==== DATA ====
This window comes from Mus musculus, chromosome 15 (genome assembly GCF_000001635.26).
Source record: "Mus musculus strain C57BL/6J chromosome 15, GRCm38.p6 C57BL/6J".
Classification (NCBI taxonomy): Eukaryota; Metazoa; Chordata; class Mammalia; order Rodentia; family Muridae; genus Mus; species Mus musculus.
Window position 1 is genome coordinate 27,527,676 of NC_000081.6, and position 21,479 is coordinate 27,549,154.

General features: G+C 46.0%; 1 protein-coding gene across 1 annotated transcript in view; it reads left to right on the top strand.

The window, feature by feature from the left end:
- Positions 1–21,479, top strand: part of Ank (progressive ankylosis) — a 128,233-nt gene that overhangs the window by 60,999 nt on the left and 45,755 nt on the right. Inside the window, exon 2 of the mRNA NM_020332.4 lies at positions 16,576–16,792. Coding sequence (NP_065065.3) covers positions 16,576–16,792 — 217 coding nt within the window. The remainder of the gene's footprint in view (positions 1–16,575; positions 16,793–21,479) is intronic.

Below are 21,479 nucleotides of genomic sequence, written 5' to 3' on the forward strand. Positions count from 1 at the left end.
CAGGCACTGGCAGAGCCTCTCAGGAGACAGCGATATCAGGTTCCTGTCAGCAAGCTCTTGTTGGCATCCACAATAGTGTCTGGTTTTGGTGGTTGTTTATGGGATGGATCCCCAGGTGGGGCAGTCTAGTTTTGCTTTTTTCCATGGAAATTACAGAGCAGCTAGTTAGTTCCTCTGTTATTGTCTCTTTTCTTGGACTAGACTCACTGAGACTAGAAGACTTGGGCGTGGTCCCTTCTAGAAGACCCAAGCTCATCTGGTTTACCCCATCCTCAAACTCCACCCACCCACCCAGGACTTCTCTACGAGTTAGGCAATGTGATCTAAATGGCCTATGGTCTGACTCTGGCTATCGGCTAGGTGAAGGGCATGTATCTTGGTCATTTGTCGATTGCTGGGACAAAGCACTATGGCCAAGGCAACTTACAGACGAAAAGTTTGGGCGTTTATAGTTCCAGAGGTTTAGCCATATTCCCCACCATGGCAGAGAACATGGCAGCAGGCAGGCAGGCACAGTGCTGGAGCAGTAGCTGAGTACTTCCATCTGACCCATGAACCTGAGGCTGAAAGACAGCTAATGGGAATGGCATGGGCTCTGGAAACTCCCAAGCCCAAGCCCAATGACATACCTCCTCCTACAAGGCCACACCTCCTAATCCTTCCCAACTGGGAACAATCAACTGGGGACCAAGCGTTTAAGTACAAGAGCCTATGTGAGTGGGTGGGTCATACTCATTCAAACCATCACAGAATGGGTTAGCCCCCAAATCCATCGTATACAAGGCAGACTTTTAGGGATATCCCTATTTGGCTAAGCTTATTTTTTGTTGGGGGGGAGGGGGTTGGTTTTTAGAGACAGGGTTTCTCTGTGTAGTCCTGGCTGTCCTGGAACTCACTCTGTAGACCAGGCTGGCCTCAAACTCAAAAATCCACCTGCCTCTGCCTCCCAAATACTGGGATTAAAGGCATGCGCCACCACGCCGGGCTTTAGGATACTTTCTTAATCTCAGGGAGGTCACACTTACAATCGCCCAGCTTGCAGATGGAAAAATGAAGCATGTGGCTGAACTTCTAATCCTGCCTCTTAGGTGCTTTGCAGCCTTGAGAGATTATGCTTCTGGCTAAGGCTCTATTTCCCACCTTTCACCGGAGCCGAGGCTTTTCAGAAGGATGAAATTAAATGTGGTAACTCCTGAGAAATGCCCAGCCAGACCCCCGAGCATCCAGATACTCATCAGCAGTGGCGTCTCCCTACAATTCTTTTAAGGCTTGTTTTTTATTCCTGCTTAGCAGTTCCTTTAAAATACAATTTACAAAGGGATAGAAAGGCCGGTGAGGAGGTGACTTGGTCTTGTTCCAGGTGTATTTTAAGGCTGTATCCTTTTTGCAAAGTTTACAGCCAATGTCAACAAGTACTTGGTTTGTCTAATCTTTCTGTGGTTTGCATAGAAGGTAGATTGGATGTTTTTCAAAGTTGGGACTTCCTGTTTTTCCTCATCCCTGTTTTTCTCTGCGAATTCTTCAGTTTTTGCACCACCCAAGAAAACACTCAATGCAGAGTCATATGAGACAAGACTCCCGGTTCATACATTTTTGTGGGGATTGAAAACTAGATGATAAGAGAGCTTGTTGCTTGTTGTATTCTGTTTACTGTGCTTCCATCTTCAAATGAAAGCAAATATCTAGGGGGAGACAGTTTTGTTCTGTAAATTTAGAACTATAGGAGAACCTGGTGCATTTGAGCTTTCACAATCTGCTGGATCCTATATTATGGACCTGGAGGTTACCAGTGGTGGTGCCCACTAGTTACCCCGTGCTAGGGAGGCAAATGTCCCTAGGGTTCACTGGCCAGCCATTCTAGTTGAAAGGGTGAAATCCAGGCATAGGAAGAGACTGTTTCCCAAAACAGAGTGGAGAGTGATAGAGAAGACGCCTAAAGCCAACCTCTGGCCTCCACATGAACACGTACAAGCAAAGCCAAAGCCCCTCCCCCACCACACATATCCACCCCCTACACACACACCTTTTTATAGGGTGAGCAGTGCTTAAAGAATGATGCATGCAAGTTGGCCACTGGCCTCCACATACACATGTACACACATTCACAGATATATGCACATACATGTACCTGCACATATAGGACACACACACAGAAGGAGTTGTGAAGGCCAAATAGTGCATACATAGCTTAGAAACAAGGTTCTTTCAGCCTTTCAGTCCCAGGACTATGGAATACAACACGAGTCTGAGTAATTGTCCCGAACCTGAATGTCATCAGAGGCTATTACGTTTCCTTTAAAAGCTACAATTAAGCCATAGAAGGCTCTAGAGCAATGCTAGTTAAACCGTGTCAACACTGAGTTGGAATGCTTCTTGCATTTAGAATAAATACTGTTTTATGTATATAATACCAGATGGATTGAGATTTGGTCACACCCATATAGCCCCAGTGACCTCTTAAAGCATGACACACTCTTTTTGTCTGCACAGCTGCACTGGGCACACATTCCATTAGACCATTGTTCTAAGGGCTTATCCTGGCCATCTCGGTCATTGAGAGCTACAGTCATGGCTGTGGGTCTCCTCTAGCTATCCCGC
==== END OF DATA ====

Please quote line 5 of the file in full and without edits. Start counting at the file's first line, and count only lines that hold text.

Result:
General features: G+C 46.0%; 1 protein-coding gene across 1 annotated transcript in view; it reads left to right on the top strand.